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State Department sets new single-day record for Syrian refugee approvals
By Stephen Dinan
The Washington Times
May 24, 2016
The State Department admitted 80 Syrian refugees on Tuesday and 225 on Monday, setting a new single-day record as President Obama surges to try to meet his target of 10,000 approvals this year — sparking renewed fears among security experts who say corners are being cut to meet a political goal.
Officials insisted they’re moving faster because they’re getting better at screening, and say they’re still running all the traps on applicants.
But the new spike in numbers is stunning, with more people accepted on Monday alone than were approved in the entire months of January or February.
“The Obama administration is on full throttle to admit as many people as possible before the time clock runs out on them,” said Jessica Vaughan, policy studies director at the Center for Immigration Studies.
“This is the classic scenario when political expediency trumps prudence, and someone slips through who shouldn’t have, and tragedy ensues.”
Powerless to stop the civil war in Syria, Mr. Obama has instead offered the U.S. as a safe haven for those fleeing the conflict, promising to accept 10,000 refugees between Oct. 1 and Sept. 30. As of Tuesday evening, he’d approved 2,540 — an average of about 10 applications a day.
To meet the 10,000 goal, that pace will have to spike to nearly 60 approvals a day.
From February to April, the administration deployed extra staff to Jordan, where some 12,000 applicants referred by the U.N. were interviewed. Interviews of Syrians were also being held in Lebanon and Iraq, and both USCIS and the State Department said everything is going according to plan, with enough interviews completed that they can bring in 7,000 more refugees by the end of September.
“Increases in processing capacity have improved our capacity to meet the 10,000 target for Syrian refugee admissions for this fiscal year. As such, we expect Syrian refugee arrivals to the U.S. to increase steadily throughout the fiscal year,” a State Department official said.
The department says refugees undergo the most checks of anyone applying to enter the U.S., and Syrians are getting as much scrutiny as possible.
But pressure to speed up the process is growing. Last week Senate Democrats, led by Sen. Richard J. Durbin of Illinois, fired off a letter saying other countries are approving refugees at a quicker pace, and demanding the administration catch up.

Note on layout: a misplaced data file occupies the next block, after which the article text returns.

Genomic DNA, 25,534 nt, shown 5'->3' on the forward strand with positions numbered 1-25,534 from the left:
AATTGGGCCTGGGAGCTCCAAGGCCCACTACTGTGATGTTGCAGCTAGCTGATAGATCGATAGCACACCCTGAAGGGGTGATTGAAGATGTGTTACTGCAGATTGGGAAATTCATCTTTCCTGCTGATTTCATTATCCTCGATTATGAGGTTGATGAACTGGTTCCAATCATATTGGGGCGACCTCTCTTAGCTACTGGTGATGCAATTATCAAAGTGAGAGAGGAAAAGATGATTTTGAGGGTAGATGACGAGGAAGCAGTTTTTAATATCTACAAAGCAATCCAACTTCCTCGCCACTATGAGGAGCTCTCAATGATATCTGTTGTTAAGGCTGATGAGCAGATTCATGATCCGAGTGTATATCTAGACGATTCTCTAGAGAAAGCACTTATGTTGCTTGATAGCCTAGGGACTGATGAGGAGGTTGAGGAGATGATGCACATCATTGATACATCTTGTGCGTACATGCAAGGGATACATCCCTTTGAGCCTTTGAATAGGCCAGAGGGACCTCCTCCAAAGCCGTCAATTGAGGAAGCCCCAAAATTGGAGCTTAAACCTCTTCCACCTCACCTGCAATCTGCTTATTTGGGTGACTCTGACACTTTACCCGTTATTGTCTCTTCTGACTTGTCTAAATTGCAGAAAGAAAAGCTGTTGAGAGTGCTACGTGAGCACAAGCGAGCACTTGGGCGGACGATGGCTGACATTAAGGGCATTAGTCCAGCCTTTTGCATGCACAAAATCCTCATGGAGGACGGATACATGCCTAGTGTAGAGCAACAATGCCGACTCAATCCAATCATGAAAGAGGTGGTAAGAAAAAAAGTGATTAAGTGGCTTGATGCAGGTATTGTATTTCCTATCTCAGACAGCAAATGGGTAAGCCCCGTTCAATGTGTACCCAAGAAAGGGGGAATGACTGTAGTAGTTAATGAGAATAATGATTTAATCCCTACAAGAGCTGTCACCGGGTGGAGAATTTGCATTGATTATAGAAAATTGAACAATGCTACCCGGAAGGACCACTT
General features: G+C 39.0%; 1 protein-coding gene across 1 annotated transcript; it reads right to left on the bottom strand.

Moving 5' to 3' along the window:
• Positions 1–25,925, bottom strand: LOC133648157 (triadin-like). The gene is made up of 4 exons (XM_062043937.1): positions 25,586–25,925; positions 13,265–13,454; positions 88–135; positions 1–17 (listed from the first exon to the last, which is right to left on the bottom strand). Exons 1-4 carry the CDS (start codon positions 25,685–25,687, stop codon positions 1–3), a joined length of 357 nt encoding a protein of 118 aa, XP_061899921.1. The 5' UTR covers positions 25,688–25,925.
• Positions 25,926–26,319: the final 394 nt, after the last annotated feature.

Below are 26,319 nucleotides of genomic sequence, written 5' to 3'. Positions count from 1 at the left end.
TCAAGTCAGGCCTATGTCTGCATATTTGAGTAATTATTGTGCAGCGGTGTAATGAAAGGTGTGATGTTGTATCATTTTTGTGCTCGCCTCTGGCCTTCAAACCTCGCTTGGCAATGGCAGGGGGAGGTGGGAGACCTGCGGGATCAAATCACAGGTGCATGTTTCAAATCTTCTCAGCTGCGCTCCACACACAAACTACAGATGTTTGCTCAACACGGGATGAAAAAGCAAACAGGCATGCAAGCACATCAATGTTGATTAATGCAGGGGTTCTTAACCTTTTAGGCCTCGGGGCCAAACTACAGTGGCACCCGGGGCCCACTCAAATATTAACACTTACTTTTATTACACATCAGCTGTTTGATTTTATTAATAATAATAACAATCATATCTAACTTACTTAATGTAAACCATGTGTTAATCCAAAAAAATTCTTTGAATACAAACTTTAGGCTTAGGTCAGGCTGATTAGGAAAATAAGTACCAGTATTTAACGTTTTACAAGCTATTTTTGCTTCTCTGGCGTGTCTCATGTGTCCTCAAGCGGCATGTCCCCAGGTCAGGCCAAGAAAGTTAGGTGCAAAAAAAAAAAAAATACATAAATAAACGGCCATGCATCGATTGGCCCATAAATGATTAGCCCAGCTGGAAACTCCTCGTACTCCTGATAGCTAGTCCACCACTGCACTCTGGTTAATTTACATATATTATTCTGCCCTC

“Refugees are victims, not perpetrators, of terrorism,” the Democrats wrote in their letter. That’s not always the case, however, as two men who arrived as part of the refugee program were charged with terrorism-related offenses in January.
One of those, Aws Mohammed Younis Al-Jayab, an Iraqi-born man, was living in Syria when he was admitted as a refugee in 2012. The State Department counts him against its Iraqi refugee program, not against the Syrian refugee program.
The Obama administration has repeatedly cited the Iraqi program as evidence that it can safely admit refugees from Syria. But security experts say the U.S., by dint of the long war in Iraq, has access to government databases, and a presence on the ground, to assist in checking out would-be refugees’ stories.
No such access exists in Syria, where the U.S. considers the current regime an enemy and much of the country is occupied by the very terrorist forces from Islamic State that the U.S. is fighting.
Critics say the Obama administration has been too heavily focused on Muslim refugees, while hundreds of thousands of Christians are left behind.
The latest statistics show only a dozen Christian refugees from Syria have been accepted so far — a rate of less than half of one percent. The overwhelming majority — more than 97 percent — are Sunni Muslims.
Congressional Republicans have called for a slower approach to admitting refugees, but have been powerless to stop Mr. Obama. Democrats filibustered a proposal to require the chiefs of Homeland Security, intelligence and the FBI to sign off on every refugee’s application.
The House will take another step Wednesday, as the Judiciary Committee votes on legislation requiring USCIS to check the social media profiles of all applicants seeking visas from suspect countries.
States have also tried to block Mr. Obama, renouncing agreements to work with the administration to resettle refugees within their borders. Texas even sued to try to bar resettlement, but a federal court rejected the lawsuit, saying the state didn’t have standing.
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